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Kosovo Report: August 3, 1999


3 August 1999, Number 13, Volume 1

UNIVERSITY, POST, TELECOM REOPENS. University professors and employees of Kosovo's post and telecommunications offices returned to their workplaces on 2 August, after having been expelled nine years ago. Kouchner said that this return marks an important day in the reconstruction of Kosovo. He also said that the international community will support the upgrading of the outdated telephone network in Kosovo. Mysli Bajraktari, chairman of the Senate of Prishtina University, on the occasion of the reopening said that the professors will be at the center of the reconstruction of Kosovo with their dedication.

KOUCHNER SAYS 11,000 BODIES IN KOSOVO MASS GRAVES UN Special Representative Bernard Kouchner told Reuters in Prishtina on 2 August that mass graves in Kosovo contain the bodies of an estimated 11,000 ethnic Albanians. Kouchner added that the main problem in Kosovo at present is the lack of international police forces and the desire of ethnic Albanians to take revenge. He added that a large number of Serbs have been killed and many have left Kosovo. In many cases, Albanians have burned down or taken over their houses. He estimated that about half of all Kosovo Serbs have left the province. Kouchner said that many abuses by Albanians have been committed either individually or in the name of the Kosovo Liberation Army (UCK), but without the approval of the UCK's political leader Hashim Thaci. Kouchner added that he is not sure whether Albanian political parties are responsible for the crimes, which are difficult to control. Kouchner said he thinks that Thaci believes in democracy and will cooperate with the UN Mission in Kosovo (UNMIK).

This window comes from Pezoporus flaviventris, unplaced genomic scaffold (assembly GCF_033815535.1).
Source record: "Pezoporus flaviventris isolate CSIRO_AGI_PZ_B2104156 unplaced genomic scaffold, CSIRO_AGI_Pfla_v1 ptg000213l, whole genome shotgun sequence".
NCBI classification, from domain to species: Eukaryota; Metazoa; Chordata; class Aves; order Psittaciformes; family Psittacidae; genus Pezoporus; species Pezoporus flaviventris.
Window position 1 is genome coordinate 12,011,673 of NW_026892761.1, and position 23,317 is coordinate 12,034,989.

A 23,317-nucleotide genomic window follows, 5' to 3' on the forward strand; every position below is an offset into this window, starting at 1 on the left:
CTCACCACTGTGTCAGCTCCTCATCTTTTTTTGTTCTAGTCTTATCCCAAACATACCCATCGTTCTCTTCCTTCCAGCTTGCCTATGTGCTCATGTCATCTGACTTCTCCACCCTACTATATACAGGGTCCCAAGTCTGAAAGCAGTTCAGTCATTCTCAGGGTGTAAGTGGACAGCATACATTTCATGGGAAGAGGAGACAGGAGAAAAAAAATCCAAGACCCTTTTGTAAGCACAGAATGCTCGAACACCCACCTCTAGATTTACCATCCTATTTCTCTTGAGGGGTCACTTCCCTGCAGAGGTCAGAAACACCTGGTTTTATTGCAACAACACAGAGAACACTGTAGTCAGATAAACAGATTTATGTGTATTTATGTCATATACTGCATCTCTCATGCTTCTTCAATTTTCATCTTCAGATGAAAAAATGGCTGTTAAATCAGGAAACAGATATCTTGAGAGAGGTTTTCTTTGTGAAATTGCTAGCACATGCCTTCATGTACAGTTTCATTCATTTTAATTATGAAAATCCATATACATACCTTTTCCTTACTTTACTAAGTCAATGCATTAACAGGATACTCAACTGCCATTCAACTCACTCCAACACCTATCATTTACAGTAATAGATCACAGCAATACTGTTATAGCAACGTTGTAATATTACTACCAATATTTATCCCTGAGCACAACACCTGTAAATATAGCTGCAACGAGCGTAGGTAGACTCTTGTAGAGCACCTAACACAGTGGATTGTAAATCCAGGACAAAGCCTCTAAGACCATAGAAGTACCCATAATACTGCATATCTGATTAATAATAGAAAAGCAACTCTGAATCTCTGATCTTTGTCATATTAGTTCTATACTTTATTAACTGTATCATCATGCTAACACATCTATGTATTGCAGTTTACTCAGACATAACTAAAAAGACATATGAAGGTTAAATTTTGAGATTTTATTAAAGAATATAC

Tensions remain high in Kosovo due to on-going incidents of violence. A UN spokeswoman said on 2 August that the UN is waiting for the arrival of more international police forces. Currently there are just over 350 UNMIK police in Kosovo, of which 37 work in Prishtina. Another 250 policemen are expected to arrive on 3 August. The spokeswoman added that UN Special Representative Bernard Kouchner is continuing talks with political and military representatives of the UCK on the process of demilitarization. She also announced that the transitional council for Kosovo has resumed its work and that Kouchner held talks with Democratic League of Kosovo leader Ibrahim Rugova.

ALBANIANS FLEE SERBIA PROPER. UNHCR spokesman Ron Redmond said that several thousand Albanians from Serbia proper have fled to Kosovo since June. Among them are also about 4,500 people from the ethnic Albanian majority towns of Medvedja, Presevo, and Bujanovac. The Albanians said that Serbian military and paramilitary forces forced them to leave. Redmond added that the expulsions coincide with an increase in troop concentrations in these areas bordering Kosovo.